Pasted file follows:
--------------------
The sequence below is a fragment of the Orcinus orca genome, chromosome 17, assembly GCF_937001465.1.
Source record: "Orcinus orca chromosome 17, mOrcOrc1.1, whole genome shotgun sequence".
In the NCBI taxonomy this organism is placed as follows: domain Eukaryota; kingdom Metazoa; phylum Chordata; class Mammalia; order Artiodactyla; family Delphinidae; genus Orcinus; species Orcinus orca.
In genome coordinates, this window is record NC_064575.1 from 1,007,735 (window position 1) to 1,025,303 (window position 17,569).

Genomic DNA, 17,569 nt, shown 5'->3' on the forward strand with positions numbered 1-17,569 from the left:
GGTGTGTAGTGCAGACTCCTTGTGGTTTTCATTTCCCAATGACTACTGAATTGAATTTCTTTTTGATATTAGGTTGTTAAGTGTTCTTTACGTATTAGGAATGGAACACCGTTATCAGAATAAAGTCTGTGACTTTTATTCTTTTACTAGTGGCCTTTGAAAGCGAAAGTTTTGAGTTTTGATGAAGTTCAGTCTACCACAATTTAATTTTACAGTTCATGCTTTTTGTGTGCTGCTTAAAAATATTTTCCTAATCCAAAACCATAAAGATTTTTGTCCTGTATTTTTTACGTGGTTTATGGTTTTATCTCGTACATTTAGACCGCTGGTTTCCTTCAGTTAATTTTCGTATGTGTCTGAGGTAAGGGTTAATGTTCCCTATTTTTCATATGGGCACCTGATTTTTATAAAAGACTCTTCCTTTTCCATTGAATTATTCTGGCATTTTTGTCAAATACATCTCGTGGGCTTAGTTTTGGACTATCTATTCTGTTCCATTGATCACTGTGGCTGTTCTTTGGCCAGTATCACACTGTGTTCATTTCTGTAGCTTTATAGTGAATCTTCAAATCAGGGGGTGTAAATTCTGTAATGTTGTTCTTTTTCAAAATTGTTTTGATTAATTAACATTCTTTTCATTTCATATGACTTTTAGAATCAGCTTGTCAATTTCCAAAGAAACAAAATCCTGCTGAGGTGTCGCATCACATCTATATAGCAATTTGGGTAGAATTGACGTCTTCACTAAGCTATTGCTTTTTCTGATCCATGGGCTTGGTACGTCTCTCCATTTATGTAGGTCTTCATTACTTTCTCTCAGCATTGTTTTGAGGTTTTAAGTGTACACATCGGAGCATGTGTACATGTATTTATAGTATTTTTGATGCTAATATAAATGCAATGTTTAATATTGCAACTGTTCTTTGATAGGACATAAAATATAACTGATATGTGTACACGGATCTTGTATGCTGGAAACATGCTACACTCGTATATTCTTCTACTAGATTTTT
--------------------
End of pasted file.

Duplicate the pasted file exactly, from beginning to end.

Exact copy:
The sequence below is a fragment of the Orcinus orca genome, chromosome 17, assembly GCF_937001465.1.
Source record: "Orcinus orca chromosome 17, mOrcOrc1.1, whole genome shotgun sequence".
In the NCBI taxonomy this organism is placed as follows: domain Eukaryota; kingdom Metazoa; phylum Chordata; class Mammalia; order Artiodactyla; family Delphinidae; genus Orcinus; species Orcinus orca.
In genome coordinates, this window is record NC_064575.1 from 1,007,735 (window position 1) to 1,025,303 (window position 17,569).

Genomic DNA, 17,569 nt, shown 5'->3' on the forward strand with positions numbered 1-17,569 from the left:
GGTGTGTAGTGCAGACTCCTTGTGGTTTTCATTTCCCAATGACTACTGAATTGAATTTCTTTTTGATATTAGGTTGTTAAGTGTTCTTTACGTATTAGGAATGGAACACCGTTATCAGAATAAAGTCTGTGACTTTTATTCTTTTACTAGTGGCCTTTGAAAGCGAAAGTTTTGAGTTTTGATGAAGTTCAGTCTACCACAATTTAATTTTACAGTTCATGCTTTTTGTGTGCTGCTTAAAAATATTTTCCTAATCCAAAACCATAAAGATTTTTGTCCTGTATTTTTTACGTGGTTTATGGTTTTATCTCGTACATTTAGACCGCTGGTTTCCTTCAGTTAATTTTCGTATGTGTCTGAGGTAAGGGTTAATGTTCCCTATTTTTCATATGGGCACCTGATTTTTATAAAAGACTCTTCCTTTTCCATTGAATTATTCTGGCATTTTTGTCAAATACATCTCGTGGGCTTAGTTTTGGACTATCTATTCTGTTCCATTGATCACTGTGGCTGTTCTTTGGCCAGTATCACACTGTGTTCATTTCTGTAGCTTTATAGTGAATCTTCAAATCAGGGGGTGTAAATTCTGTAATGTTGTTCTTTTTCAAAATTGTTTTGATTAATTAACATTCTTTTCATTTCATATGACTTTTAGAATCAGCTTGTCAATTTCCAAAGAAACAAAATCCTGCTGAGGTGTCGCATCACATCTATATAGCAATTTGGGTAGAATTGACGTCTTCACTAAGCTATTGCTTTTTCTGATCCATGGGCTTGGTACGTCTCTCCATTTATGTAGGTCTTCATTACTTTCTCTCAGCATTGTTTTGAGGTTTTAAGTGTACACATCGGAGCATGTGTACATGTATTTATAGTATTTTTGATGCTAATATAAATGCAATGTTTAATATTGCAACTGTTCTTTGATAGGACATAAAATATAACTGATATGTGTACACGGATCTTGTATGCTGGAAACATGCTACACTCGTATATTCTTCTACTAGATTTTT